Then in February 2003 in a small shoestring lab at Harvard, Sinclair was doing his own screening when he heard about a study suggesting that SIRT1 was activated by certain polyphenols, including resveratrol. Sinclair and Konrad Howitz, Biomol's director of molecular biology, collaborated to isolate resveratrol and test it in yeast and fruit flies. "Never in my wildest dreams did I think we would find an activator of sir2," says Sinclair.

Their research, along with other related studies, revealed that resveratrol-fed mice were healthier than the controls. Their cells were also aging remarkably slowly, even though the mice were being fed a fatty, unhealthy diet. Their research showed that mice on a high-fat diet fed large doses of resveratrol were as healthy as mice on a regular diet. Resveratrol also improved the mice's insulin sensitivity and increased their energy production. In effect, the mice stayed slender and strong regardless of a poor diet, while having energy-charged muscles and reduced heart rate of athletes. The number of mitochondria in their cells increased as well, which improved the cells' overall energy output.

This success in extending the life span and improving the health and vitality of mice partly assuaged critics who doubted resveratrol could extend life spans in mammals. But the critics are quick to point out that it still has to prove itself in human trials.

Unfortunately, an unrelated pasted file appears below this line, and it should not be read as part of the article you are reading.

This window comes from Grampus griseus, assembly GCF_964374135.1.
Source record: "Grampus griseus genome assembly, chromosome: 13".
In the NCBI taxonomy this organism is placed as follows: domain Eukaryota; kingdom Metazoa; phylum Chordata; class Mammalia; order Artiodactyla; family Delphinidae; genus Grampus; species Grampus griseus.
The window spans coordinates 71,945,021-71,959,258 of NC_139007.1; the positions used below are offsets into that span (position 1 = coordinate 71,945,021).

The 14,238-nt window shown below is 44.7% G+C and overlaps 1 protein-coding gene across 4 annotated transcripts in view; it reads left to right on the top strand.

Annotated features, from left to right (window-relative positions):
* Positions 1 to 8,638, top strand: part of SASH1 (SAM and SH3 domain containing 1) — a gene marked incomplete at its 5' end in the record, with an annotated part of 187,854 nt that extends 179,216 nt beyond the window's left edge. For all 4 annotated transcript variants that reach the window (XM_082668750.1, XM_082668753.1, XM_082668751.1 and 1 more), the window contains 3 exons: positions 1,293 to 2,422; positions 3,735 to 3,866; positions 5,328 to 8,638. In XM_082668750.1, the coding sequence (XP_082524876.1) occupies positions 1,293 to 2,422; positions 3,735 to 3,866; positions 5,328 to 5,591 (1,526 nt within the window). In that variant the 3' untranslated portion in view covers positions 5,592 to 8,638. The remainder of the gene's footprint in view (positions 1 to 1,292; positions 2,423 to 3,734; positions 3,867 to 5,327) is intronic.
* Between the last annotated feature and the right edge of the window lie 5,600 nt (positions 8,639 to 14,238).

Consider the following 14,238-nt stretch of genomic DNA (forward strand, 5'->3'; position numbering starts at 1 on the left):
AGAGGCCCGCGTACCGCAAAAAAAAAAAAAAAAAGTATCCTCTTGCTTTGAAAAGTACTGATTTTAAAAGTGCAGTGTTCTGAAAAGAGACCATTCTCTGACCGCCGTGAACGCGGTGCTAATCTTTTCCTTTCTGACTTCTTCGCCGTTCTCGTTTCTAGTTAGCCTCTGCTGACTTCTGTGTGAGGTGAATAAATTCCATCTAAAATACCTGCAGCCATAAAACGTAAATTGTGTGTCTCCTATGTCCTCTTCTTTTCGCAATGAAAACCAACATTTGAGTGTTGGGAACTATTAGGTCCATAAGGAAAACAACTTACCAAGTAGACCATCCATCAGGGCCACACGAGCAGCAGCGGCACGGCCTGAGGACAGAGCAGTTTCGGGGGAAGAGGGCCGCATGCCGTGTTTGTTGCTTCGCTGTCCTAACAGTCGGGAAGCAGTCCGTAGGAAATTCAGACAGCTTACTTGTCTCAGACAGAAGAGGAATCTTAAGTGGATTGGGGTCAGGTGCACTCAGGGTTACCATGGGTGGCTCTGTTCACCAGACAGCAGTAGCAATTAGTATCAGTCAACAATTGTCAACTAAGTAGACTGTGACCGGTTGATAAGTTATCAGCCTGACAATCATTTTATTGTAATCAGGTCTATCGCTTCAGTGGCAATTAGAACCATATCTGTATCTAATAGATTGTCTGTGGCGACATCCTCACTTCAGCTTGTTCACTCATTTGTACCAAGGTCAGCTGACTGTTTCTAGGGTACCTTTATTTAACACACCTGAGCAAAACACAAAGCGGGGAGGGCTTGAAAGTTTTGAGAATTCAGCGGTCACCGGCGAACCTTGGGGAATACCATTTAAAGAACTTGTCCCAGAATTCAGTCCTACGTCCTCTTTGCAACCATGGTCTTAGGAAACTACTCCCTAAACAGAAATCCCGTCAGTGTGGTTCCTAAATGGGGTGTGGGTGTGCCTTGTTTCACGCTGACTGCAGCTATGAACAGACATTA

“Officially” Sirtris’ intention is not to produce drugs that extend life span (since that is not a goal recognized by the FDA), but the company has developed a supercharged version of resveratrol, called SRT501 to treat specific age-related diseases. It has also discovered novel small molecules that are not related to resveratrol that are supposedly a thousand times more potent in activating the sirtuins.

"This will impact humans within a decade," says Sinclair. "That's why I don't think there is anything more important than this quest. That's why I take chances, and why the controversy is worth it: because I think we are right."

Sinclair says his researchers are homing in on different sirtuin pathways and getting “great results”. Other than that, he says he can’t be more specific “on the record”.

The company has already started clinical trials in humans, and has another trial planned for later this year. Will this anti-aging visionary produce the promised results? Only time will tell, but if it does—there will be plenty of time to tell it.

Posted by Rebecca Sato

*This post was adapted from an article in MIT’s Technology Review

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Related link:

How Resveratrol and Sirtuins work